Yes, some will suggest that I am simply restating the argument for CBT and putting my own spin on it. As Beck argues, and I paraphrase, "all therapy is cognitive therapy because no one changes their behavior until they change their thinking." What I argue here, that is somewhat different than what many conventional psychologists might argue, is that the clinical relationship affords clients the opportunity to re-calibrate their own psychic gyroscopes. What if change in the present is more the result of client expectations of the future than determined by the perceived realities of the past? What if client improvement is not so much the result of new skills taught in therapy as the result of recognized possibilities in the future?


I believe that clients ARE the experts on their own experience and the clinical relationship permits them to discover that fact. Like the observant naturalist that sees the camouflaged creature by the woodland path, clients can be taught to recognize their own potential. I teach my students that they know they have arrived as an effective therapist when a client proceeds to outline a personal epiphany that is, in essence, a synopsis of the last several sessions AND the counselor agrees, feigning complete surprise and awe, and resists the temptation to say, "DUH, that's only what we have been discussing for the last several sessions! J


Counseling as a Continuum


As with most things in life, rare is the occasion when we encounter a construct that is truly "black or white." As Billy Joel opines in a cut from "River of Dreams," it's all "shades of gray." I like to look at this variance as representative of a continuum, the practice of counseling and therapy being no exception as we practitioners all exist on the continuum between the “art” and “science” of counseling and therapy.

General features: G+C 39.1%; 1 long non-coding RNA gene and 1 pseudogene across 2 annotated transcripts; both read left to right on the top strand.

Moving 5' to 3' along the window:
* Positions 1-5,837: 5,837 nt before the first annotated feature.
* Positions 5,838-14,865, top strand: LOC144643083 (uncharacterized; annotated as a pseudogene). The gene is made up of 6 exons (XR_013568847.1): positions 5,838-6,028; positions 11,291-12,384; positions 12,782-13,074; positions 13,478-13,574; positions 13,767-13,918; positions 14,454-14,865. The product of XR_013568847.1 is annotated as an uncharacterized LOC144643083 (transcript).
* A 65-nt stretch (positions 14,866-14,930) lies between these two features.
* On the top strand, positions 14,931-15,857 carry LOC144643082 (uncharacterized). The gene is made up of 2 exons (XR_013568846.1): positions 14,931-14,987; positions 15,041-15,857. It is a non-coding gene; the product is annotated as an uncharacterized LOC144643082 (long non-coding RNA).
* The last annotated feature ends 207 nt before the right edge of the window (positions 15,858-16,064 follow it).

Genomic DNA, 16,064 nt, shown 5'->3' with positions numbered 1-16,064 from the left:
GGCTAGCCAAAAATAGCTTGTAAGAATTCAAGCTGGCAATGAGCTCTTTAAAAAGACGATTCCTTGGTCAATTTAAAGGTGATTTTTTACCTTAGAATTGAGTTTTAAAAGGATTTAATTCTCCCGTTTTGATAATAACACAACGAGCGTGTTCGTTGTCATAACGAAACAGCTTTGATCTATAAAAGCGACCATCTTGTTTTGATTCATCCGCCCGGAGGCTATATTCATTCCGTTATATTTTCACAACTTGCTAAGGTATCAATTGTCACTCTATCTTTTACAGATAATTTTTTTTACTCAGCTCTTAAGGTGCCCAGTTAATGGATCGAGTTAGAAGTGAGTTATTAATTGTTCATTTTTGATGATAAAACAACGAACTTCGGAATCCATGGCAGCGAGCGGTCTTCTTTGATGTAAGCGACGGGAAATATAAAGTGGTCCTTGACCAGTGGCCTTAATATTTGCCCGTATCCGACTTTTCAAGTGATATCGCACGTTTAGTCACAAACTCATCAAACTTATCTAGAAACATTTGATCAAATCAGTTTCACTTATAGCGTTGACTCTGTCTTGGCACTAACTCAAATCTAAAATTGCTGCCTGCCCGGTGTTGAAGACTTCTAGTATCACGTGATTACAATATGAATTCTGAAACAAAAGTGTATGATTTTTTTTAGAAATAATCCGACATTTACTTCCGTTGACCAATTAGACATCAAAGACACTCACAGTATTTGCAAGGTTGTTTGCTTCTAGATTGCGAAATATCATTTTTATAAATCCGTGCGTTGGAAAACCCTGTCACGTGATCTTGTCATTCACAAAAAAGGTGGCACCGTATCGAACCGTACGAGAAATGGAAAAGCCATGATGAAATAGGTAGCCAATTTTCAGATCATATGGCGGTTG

Although I can probably argue that several continua exist in counseling and therapy with little objection from my readers, e.g., a "here-and-now”  - “there-and-then" orientation, "directive - non-directive" approaches, etc., I wish to expand this essay on the primacy of the relationship in counseling as an explanation of the success—or lack there of—or clients engaged in treatment.


We all reside on this “art and science” continuum, to the practitioner, yet some of us gravitate more towards the "art" of delivering counseling & therapy, such as myself, while others, incline towards the "science." It is a mistake, however, to believe that anyone exists outside this continuum, although we can point to some of the more famous psychologists and argue that they have likely pitched their psychological tent pretty darned close to one pole or the other, Skinner being a particularly interesting case in point.


Many believe that Skinner was the consummate scientist regarding psychology. Some of these admirers go so far as to suggest that he eschewed the more phenomenological or metaphysical end of the continuum of psychology or as some might opine, towards the “philosophical." Skinner, however, never lost sight of the fact that psychology evolved out of philosophy and he never "eschewed" the more affective aspects of therapy. Rather he argued—effectively I might add—that the affective aspects of therapy are no less real or important than the more tangible, just impossible to measure and therefore operationally define. He therefore dedicated himself to the "science" of psychology and has become one of its more influential theoreticians, birthing both a theory of personality as well as a widely used approach to counseling.


It is this dedication to the science of “measuring the measurable” that is the genius of Skinner, but his use of the scientific method neither severs psychology's link with philosophy nor negates the importance of addressing the affective side of the human psyche as Bandura demonstrated in his theory of social learning.